Idaho Gov. Butch Otter today announced the five members of the state's new wolf control board, for which the Legislature this year appropriated $400,000 to kill problem wolves. Otter named Richard Savage, a former Idaho Cattle Association president and a rancher from Hamer, as the livestock industry representative; Tony McDermott of Sagle, a former Fish & Game commissioner, to represent sportsmen; and Carl Rey of Meridian to represent the general public. The board is co-chaired by Idaho Fish & Game Director Virgil Moore and Idaho Department of Agriculture Director Celia Gould.
“Managing wolves is expensive, and federal funds to sustain the Idaho management plan approved by the Legislature in 2002 are drying up," Otter said in a statement. "This solution was developed collaboratively by wildlife managers, sportsmen and ranchers to provide a reliable funding source from stakeholders for this important work.” In addition to the state funds, lawmakers approved fees of $110,000 from sportsmen and $110,000 from the livestock industry to support the board; click below for Otter's full announcement.
C.L. “Butch” Otter
FOR IMMEDIATE RELEASE:
July 7, 2014
GOVERNOR OTTER APPOINTS WOLF DEPREDATION CONTROL BOARD MEMBERS
(BOISE) – Governor C.L. “Butch” Otter announced the appointment today of three members to the new Idaho Wolf Depredation Control Board, created by the Legislature effective July 1 to help Idaho protect wildlife and livestock from the transplanted predator.
Along with its co-chairs – Idaho Department of Fish and Game Director Virgil Moore and Idaho State Department of Agriculture Director Celia Gould – the new Board will include Hamer rancher and former Idaho Cattle Association president Richard Savage representing the livestock industry, Carl Rey of Meridian representing the general public, and former Idaho Fish and Game Commission member Tony McDermott of Sagle representing sportsmen. Savage and McDermott will serve terms expiring July 1, 2016. Rey’s term will expire July 1, 2017.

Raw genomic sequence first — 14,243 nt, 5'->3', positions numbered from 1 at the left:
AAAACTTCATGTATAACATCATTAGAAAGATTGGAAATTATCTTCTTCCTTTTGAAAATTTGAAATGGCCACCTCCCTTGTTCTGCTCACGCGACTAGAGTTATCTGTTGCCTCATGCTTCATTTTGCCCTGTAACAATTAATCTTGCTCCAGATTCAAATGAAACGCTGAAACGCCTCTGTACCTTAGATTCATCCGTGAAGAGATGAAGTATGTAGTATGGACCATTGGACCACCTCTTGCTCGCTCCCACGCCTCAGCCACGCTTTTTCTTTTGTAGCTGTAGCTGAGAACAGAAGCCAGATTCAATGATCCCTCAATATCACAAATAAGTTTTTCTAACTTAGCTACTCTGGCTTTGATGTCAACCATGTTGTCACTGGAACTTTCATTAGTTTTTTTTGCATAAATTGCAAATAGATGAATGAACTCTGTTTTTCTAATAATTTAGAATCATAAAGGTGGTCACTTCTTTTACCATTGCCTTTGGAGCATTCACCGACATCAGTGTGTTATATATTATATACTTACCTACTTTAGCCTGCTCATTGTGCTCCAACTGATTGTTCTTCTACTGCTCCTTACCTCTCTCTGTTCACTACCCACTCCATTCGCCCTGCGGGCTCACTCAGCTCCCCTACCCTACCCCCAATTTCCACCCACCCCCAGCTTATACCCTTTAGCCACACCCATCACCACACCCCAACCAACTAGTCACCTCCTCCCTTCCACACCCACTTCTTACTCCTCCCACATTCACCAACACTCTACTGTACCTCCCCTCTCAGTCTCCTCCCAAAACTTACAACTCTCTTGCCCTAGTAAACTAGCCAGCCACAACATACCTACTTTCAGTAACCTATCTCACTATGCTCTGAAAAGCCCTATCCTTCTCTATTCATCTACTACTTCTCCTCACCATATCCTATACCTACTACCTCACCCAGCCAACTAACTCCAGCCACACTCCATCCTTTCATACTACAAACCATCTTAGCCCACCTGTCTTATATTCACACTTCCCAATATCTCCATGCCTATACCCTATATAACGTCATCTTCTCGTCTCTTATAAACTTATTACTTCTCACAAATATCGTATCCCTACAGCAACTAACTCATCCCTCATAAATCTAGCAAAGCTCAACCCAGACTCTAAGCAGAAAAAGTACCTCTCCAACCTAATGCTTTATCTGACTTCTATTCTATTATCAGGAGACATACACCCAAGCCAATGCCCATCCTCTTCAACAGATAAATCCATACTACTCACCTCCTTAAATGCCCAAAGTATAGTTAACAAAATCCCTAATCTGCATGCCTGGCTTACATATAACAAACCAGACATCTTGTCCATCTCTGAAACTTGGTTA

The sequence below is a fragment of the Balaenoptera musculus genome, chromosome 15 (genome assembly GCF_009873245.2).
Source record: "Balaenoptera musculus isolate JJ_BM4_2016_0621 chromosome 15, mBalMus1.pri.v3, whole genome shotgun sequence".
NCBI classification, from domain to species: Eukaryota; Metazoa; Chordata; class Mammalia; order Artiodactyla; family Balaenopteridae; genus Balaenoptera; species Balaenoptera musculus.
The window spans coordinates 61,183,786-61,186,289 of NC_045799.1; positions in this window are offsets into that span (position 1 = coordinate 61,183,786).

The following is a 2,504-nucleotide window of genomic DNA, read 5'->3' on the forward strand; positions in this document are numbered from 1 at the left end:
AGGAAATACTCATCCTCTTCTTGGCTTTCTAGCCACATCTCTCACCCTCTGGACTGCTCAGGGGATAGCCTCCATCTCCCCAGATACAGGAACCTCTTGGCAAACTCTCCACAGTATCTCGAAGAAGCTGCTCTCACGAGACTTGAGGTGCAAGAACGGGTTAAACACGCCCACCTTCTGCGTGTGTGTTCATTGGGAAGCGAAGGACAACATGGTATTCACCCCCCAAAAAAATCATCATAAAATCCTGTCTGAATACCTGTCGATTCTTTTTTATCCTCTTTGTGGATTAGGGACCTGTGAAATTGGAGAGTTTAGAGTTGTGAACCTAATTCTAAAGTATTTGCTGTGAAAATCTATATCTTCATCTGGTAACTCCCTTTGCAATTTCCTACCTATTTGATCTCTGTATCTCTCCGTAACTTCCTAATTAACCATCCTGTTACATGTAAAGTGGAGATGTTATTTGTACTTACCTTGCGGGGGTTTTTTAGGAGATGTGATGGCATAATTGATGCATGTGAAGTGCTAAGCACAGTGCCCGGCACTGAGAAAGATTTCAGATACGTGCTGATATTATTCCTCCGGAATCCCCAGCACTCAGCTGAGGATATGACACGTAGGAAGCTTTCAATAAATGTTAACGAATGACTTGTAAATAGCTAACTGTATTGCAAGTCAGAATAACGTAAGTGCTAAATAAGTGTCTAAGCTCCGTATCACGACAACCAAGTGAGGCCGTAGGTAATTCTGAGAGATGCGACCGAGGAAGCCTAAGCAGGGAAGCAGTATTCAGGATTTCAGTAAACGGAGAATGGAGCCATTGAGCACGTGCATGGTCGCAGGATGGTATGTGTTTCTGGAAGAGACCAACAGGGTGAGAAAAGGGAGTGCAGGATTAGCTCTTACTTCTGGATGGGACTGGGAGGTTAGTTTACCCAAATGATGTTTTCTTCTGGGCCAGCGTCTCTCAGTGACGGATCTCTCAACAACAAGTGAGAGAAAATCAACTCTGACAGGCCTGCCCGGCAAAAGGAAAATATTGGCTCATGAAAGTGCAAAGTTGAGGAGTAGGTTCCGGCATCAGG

At Governor Otter’s request, the Legislature appropriated $400,000 from the General Fund, and approved fees of $110,000 from sportsmen and $110,000 from the livestock industry in creating the Wolf Control Board. It will be responsible for allocating funds to control wolves when there are conflicts with Idaho’s livestock and wildlife populations.
The goal is improved coordination of control efforts as the State works through the five-year period of Endangered Species Act (ESA) delisting oversight by the U.S. Fish and Wildlife Service. That period ends in May 2016. Legislation creating the Wolf Depredation Control Board sunsets in 2019, enabling lawmakers then to evaluate the continuing need.
“Managing wolves is expensive, and federal funds to sustain the Idaho management plan approved by the Legislature in 2002 are drying up. This solution was developed collaboratively by wildlife managers, sportsmen and ranchers to provide a reliable funding source from stakeholders for this important work,” Governor Otter said. “It’s up to us to address damage to our livestock herds and native wildlife while maintaining State control over this species that was foisted upon Idaho by the federal government.”
Creation of the Wolf Depredation Control Board will not eliminate the Idaho Department of Fish and Game’s day-to-day management responsibilities over wolves. That includes the continued listing of wolves as a big game species for controlled hunting and trapping.